The Oxford Martin School Blog
Are you ready for this new age in human development?
24 Apr 2012 1 comment(s)
When you get a pop up on your screen telling you that the privacy settings have changed, what do you do? Press accept, in the rush to get to your web page? Yes? Big mistake. As we enter the Hybrid Age, the importance of taking personal responsibility for our own privacy will be vital.
Parag and Ayesha Khanna, Directors of the Hybrid Reality Institute, described this new Hybrid Age in their recent presentation, Hybrid reality: the emerging human-technology co-evolution. We have always used technological advances to name the stages of human development – from the Stone Age, through Agrarian and Industrial Ages, and now leaving behind the Information Age, we are entering the Hybrid Age, an age characterised by the co-evolution of humans with technology. The Khannas were here to explain why this is such an important era in humanity’s history and what direction it is taking us.
Driverless cars, increasing use of robots in the classroom and in the operating theatre, virtual rock stars, and smart cities with networked infrastructure that lets your car talk to your home to tell it that you’ll be back in five minutes…. Sounds a bit like the stuff of science fiction? According to the Khannas, the above examples are already happening. Our Hybrid Age will continue to see the trend towards massive global urbanization that we are witnessing today, with predictions that by 2070, some 70 percent of the world’s population will be located in cities.
Ayesha stressed that this Hybrid Age will bring massive opportunities in terms of healthcare, education, sustainability and business opportunities, with the potential to lift many people out of poverty. She highlighted the use of sensors in healthcare provision that will enable patients to be medicated safely and effectively without the need for healthcare professionals. However, she warned that, “We are seduced and absorbing of new technologies but we need to be more questioning.”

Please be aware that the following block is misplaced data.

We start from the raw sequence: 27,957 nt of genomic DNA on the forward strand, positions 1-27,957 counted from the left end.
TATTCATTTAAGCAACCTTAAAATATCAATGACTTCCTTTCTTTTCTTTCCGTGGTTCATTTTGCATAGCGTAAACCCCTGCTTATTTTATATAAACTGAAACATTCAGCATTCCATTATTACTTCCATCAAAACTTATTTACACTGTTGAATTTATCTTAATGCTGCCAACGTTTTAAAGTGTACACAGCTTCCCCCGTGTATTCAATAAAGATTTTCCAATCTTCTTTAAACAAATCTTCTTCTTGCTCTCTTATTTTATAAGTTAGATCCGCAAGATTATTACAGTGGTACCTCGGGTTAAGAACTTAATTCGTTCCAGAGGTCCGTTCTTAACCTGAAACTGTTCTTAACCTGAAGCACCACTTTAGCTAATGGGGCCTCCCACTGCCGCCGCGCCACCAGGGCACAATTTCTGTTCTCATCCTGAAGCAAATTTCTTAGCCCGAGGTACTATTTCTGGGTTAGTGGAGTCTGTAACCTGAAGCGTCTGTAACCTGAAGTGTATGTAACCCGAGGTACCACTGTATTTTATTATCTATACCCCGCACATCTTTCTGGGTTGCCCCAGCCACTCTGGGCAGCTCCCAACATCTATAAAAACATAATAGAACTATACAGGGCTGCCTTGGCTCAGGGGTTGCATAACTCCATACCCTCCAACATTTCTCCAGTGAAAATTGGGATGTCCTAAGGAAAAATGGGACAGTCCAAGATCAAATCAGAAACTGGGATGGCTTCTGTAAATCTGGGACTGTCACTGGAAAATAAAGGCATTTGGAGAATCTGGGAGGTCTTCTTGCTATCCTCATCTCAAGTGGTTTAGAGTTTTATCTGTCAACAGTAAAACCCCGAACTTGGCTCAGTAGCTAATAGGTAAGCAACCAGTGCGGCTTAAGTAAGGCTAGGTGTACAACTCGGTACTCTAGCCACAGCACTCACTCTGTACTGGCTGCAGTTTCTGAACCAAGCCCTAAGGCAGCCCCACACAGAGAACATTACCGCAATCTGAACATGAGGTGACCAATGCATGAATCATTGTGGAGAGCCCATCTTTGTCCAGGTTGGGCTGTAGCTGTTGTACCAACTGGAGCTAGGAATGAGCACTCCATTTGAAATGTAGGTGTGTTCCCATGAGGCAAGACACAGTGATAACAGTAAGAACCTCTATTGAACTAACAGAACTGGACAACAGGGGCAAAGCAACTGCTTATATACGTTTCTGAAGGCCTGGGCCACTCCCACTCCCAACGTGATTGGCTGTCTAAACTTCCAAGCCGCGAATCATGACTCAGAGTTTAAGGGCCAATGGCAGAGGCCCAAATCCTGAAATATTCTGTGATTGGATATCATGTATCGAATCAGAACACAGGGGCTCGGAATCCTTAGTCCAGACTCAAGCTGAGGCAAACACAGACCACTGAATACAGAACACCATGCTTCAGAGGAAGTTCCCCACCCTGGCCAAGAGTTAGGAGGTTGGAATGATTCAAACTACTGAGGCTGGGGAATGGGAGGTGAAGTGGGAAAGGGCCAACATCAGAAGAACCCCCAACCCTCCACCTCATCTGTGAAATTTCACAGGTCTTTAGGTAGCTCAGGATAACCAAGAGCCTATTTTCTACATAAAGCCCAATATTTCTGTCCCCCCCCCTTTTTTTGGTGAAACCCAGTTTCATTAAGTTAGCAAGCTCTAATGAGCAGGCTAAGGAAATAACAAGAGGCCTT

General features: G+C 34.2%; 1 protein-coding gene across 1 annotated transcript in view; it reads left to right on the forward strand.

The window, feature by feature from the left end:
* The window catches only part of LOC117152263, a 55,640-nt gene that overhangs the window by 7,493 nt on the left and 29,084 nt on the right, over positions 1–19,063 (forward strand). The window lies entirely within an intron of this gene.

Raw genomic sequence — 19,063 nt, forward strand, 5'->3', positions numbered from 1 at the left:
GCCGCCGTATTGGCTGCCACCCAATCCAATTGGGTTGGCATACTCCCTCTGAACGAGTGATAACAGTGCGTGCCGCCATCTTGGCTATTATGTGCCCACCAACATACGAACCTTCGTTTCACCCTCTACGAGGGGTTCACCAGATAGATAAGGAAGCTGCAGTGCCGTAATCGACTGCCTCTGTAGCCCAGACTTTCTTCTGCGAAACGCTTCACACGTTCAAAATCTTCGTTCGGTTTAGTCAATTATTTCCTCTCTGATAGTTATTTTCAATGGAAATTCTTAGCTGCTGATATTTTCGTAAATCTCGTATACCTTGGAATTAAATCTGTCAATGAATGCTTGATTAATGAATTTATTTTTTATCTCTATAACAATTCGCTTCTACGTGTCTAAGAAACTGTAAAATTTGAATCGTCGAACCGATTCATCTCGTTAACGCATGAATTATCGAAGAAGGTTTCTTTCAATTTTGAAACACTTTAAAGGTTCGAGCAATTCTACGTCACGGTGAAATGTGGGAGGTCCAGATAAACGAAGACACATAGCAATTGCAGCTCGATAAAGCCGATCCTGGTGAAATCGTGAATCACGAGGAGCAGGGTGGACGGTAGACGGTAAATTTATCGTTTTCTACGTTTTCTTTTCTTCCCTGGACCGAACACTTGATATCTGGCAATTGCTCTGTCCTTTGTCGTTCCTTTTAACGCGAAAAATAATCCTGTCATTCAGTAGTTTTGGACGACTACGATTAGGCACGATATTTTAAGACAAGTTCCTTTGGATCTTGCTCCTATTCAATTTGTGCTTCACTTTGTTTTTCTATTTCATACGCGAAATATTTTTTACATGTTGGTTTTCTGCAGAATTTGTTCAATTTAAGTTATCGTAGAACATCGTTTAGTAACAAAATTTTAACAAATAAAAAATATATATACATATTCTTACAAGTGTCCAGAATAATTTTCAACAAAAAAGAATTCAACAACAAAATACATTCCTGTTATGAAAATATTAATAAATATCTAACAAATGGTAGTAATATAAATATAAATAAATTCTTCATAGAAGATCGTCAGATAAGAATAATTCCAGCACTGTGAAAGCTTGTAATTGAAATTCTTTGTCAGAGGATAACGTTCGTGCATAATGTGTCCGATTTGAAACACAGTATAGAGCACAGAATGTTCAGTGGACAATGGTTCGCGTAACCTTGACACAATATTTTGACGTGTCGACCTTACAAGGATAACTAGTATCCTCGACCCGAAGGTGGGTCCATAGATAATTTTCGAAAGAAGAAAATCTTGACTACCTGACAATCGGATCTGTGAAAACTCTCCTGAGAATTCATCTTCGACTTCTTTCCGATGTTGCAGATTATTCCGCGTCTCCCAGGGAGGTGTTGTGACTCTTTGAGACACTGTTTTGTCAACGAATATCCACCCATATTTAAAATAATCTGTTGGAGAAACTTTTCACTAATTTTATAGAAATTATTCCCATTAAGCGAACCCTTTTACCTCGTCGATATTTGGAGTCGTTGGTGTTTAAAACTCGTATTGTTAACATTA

Parag suggested that to cope with emerging technologies and their implications, we need to adopt a set of principles. These include embedding universal values on access to technology, transparency and equity. Technology design needs to allow individuals to retain control over information that they do not want to become publicly available. And we need to have the power to manage our own identities.
So when the time comes that your doctor tells you that your heart isn’t working properly and she can offer you an ordinary transplant or a robotically enhanced version that will give you greater energy, athleticism and life expectancy…what would you choose? (And by the way, if you pressed accept at the start of this blog, answering a question like this might be telling the world - friends, future employers, insurance companies - about your heart condition, treatment choices, and even future health prospects).